Sucralose affects response to oral glucose load in obese

July 2, 2013
Sucralose affects response to oral glucose load in obese
For obese adults who do not use non-nutritive sweetener, sucralose affects the glycemic and insulin responses to an oral glucose load, according to a study published online April 30 in Diabetes Care.

(HealthDay)—For obese adults who do not use non-nutritive sweetener (NNS), sucralose affects the glycemic and insulin responses to an oral glucose load, according to a study published online April 30 in Diabetes Care.

M. Yanina Pepino, Ph.D., from the Washington University School of Medicine in St. Louis, and colleagues examined the acute effects of sucralose ingestion on the metabolic response to an oral glucose load in 17 obese individuals who did not use NNS and were insulin sensitive. In a randomized crossover design study, participants underwent a five-hour modified on two occasions 10 minutes after consuming sucralose or water.

The researchers found that sucralose ingestion caused significantly greater incremental increases in peak concentrations and insulin area under the curve, as well as a greater peak rate, and caused significant decreases in insulin clearance and insulin sensitivity, compared with the control condition. For active glucagon-like peptide 1, glucose-dependent insulinotropic polypeptide, glucagon incremental area under the curve, or indices of sensitivity to the ?-cell response to glucose, there were no significant differences between the conditions.

"In conclusion, the results from our study demonstrate that sucralose affects the glycemic and hormonal responses to an oral glucose load in obese people who do not normally consume NNS," the authors write. "These findings support the notion that sucralose is not metabolically inert but has physiologic effects."

Tate & Lyle provided sucralose for the study.

Explore further: Artificial sweeteners may do more than sweeten

More information: Abstract
Full Text (subscription or payment may be required)

Related Stories

Artificial sweeteners may do more than sweeten

May 29, 2013
Researchers at Washington University School of Medicine in St. Louis have found that a popular artificial sweetener can modify how the body handles sugar.

High sugar intake linked to low dopamine release in insulin-resistant patients

June 11, 2013
(Medical Xpress)—Using positron emission tomography (PET) imaging of the brain, researchers have identified a sweet spot that operates in a disorderly way when simple sugars are introduced to people with insulin resistance, ...

Treatment of sleep apnea improves glucose levels in prediabetes

May 20, 2013
Optimal treatment of sleep apnea in patients with prediabetes improves blood sugar (glucose) levels and thus can reduce cardiometabolic risk, according to a study to be presented at the ATS 2013 International Conference in ...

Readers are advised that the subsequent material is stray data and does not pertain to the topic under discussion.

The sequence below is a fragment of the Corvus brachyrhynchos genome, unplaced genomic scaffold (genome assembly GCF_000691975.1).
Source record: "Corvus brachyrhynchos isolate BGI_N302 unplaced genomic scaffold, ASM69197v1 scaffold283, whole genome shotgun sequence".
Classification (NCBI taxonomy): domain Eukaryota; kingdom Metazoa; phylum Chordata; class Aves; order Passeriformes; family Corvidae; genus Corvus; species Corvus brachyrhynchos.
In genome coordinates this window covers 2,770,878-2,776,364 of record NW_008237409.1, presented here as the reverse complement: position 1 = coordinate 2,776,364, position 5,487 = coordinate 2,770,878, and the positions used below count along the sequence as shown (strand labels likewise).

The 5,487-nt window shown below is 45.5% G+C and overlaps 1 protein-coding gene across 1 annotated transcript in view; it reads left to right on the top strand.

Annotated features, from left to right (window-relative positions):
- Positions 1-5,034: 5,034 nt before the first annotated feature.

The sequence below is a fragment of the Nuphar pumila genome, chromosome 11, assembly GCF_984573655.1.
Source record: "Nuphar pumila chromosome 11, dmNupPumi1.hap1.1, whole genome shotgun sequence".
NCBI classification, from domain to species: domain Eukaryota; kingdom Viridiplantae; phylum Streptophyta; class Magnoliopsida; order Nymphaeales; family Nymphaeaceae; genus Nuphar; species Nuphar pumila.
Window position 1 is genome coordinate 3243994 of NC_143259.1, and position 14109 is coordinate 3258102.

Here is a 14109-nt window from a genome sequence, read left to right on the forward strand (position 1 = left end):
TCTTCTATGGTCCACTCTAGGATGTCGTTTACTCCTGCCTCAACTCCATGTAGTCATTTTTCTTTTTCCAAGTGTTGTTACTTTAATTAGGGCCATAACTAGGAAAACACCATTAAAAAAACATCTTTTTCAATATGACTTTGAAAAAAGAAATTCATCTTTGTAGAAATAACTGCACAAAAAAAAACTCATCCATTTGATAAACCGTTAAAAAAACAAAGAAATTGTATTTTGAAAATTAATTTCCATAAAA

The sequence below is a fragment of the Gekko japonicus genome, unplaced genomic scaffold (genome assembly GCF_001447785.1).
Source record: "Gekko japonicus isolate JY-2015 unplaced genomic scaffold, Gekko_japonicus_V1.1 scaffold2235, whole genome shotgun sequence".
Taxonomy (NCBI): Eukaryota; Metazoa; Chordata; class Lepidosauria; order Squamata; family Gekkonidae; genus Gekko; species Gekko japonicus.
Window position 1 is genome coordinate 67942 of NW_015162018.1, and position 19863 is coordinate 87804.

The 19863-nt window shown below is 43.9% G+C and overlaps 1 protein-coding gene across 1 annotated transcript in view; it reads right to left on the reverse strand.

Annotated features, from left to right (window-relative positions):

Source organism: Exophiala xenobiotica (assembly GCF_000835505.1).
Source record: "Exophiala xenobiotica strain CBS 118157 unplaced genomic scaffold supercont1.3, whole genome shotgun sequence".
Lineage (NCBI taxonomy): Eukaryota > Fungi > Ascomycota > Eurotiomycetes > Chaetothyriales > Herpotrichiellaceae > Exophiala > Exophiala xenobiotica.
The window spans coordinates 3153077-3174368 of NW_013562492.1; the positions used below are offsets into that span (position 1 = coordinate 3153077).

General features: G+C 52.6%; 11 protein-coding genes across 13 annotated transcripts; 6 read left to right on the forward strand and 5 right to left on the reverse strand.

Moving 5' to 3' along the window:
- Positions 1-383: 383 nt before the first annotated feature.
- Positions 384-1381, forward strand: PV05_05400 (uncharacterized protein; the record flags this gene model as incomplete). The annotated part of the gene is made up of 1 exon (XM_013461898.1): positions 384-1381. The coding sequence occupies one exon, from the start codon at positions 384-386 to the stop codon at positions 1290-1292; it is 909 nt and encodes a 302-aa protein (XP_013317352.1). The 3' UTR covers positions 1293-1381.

Exercise-induced improvements in glycemic control and type 2 diabetes

July 1, 2013
Exercise-induced improvements in glycemic control are dependent on the pre-training glycemic level, and although moderate-intensity aerobic exercise can improve glycemic control, individuals with ambient hyperglycemia (high ...

Bile acid sequestrant reduces glucose concentration in T2DM

January 30, 2013
(HealthDay)—For patients with type 2 diabetes taking metformin monotherapy, the bile acid sequestrant colesevelam reduces fasting and postprandial glucose concentrations without any effects on insulin concentration, secretion, ...

Insulin LY2605541 tops glargine for glycemic control in T1DM

January 13, 2013
(HealthDay)—For patients with type 1 diabetes, the novel, long-acting basal insulin LY2605541 yields greater improvement in glycemic control compared with insulin glargine, according to a study published online Nov. 27 ...

Recommended for you

A step closer to a cure for adult-onset diabetes

October 23, 2017
In healthy people, exosomes – tiny structures secreted by cells to allow intercellular communication – prevent clumping of the protein that leads to type 2 diabetes. Exosomes in patients with the disease don't have the ...

Diabetes pill might replace injection to control blood sugar

October 17, 2017
(HealthDay)— An injectable class of diabetes medication—called glucagon-like peptide-1 or GLP-1—might one day be available in pill form, research suggests.

Skimping on sleep may contribute to gestational diabetes

October 17, 2017
The amount of time spent sleeping in the United States has dropped significantly in the past twenty years with almost a quarter of women and 16 percent of men experiencing insufficient sleep. Now, a new study has found that ...

Artificial pancreas performs well in clinical trial

October 16, 2017
During more than 60,000 hours of combined use of a novel artificial pancreas system, participants in a 12-week, multi-site clinical trial showed significant improvements in two key measures of well-being in people living ...

Omega-6 fats may help prevent type 2 diabetes

October 11, 2017
The risk of developing type 2 diabetes could be significantly reduced by eating a diet rich in omega-6 polyunsaturated fats, a new study suggests.

Where there's type 1 diabetes, celiac disease may follow

October 10, 2017
(HealthDay)—Parents of young children with type 1 diabetes need to be on the lookout for symptoms of another autoimmune condition—celiac disease, new research suggests.

0 comments

Please sign in to add a comment. Registration is free, and takes less than a minute. Read more

Click here to reset your password.
Sign in to get notified via email when new comments are made.